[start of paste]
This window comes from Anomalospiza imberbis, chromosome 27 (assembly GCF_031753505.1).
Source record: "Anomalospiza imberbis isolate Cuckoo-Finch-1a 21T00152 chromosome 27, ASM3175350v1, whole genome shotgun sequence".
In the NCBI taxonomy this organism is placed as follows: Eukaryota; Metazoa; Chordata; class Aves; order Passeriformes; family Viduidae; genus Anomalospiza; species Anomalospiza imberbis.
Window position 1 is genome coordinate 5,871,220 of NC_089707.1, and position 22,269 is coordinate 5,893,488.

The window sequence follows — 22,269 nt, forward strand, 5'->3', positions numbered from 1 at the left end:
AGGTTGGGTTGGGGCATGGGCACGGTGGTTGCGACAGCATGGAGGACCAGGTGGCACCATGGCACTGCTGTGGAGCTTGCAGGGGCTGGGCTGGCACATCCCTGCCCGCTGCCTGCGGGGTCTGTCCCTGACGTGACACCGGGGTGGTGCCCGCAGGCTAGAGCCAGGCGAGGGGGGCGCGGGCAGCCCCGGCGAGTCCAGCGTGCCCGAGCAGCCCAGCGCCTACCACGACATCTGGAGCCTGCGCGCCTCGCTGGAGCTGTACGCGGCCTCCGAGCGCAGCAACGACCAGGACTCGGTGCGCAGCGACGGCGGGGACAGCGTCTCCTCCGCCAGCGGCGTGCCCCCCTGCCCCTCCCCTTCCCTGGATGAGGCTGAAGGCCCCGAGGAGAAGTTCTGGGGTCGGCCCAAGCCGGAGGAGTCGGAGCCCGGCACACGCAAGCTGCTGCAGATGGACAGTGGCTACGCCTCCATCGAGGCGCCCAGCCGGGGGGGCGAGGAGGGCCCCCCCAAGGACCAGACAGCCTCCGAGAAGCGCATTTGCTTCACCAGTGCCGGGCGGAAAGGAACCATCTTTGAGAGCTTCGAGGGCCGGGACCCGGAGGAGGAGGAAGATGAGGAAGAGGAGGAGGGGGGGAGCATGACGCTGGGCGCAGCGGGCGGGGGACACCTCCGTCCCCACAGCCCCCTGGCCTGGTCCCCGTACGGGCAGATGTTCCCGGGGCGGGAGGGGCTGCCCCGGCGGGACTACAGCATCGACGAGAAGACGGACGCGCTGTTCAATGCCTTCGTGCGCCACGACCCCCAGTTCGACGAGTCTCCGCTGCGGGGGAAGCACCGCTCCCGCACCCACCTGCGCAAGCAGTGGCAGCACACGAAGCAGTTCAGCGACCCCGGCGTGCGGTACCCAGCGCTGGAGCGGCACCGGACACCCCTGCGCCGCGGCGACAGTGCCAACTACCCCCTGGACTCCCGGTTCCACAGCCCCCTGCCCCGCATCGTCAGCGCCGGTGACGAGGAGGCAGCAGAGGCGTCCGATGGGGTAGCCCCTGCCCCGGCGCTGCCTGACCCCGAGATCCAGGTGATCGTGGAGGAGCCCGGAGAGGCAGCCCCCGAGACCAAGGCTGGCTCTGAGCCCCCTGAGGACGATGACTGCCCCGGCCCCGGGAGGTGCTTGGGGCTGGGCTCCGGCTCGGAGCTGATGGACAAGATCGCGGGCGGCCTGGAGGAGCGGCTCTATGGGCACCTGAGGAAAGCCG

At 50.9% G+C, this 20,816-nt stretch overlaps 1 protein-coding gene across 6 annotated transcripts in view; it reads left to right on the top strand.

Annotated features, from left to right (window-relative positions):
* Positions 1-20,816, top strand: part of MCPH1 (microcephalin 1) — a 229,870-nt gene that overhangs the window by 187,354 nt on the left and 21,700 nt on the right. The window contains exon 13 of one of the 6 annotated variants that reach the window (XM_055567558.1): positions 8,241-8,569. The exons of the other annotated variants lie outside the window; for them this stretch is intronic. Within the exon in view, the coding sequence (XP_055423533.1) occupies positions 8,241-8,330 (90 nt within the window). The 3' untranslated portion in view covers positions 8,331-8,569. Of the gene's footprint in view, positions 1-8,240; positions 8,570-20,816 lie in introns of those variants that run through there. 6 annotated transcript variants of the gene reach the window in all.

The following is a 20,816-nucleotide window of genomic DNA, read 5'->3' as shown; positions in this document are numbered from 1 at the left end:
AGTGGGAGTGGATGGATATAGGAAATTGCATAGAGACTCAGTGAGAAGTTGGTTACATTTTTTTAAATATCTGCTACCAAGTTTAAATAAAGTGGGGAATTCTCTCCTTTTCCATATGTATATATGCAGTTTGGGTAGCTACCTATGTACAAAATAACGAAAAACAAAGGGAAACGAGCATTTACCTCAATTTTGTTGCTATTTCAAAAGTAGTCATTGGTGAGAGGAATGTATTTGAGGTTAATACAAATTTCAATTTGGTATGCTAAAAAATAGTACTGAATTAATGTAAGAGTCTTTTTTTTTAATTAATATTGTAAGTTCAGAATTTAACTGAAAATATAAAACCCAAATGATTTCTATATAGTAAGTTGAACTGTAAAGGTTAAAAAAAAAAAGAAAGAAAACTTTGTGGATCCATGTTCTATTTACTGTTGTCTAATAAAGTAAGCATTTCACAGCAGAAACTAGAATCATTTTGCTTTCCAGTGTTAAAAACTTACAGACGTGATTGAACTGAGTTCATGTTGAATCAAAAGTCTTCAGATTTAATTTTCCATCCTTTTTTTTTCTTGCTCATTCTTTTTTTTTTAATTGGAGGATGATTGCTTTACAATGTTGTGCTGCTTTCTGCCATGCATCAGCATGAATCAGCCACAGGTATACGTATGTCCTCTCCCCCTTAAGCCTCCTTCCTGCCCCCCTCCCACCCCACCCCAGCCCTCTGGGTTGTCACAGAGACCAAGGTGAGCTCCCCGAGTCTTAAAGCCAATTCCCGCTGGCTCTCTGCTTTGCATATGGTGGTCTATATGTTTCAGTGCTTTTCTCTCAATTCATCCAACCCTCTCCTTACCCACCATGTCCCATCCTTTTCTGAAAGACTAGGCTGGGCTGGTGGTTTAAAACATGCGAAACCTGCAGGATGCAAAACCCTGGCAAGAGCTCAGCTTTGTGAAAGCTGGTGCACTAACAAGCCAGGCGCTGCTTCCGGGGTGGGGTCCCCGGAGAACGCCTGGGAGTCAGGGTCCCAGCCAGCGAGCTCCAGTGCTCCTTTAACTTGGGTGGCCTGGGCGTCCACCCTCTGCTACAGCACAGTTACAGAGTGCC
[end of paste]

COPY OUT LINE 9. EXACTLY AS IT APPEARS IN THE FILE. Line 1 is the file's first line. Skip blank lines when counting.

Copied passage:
* Positions 1-20,816, top strand: part of MCPH1 (microcephalin 1) — a 229,870-nt gene that overhangs the window by 187,354 nt on the left and 21,700 nt on the right. The window contains exon 13 of one of the 6 annotated variants that reach the window (XM_055567558.1): positions 8,241-8,569. The exons of the other annotated variants lie outside the window; for them this stretch is intronic. Within the exon in view, the coding sequence (XP_055423533.1) occupies positions 8,241-8,330 (90 nt within the window). The 3' untranslated portion in view covers positions 8,331-8,569. Of the gene's footprint in view, positions 1-8,240; positions 8,570-20,816 lie in introns of those variants that run through there. 6 annotated transcript variants of the gene reach the window in all.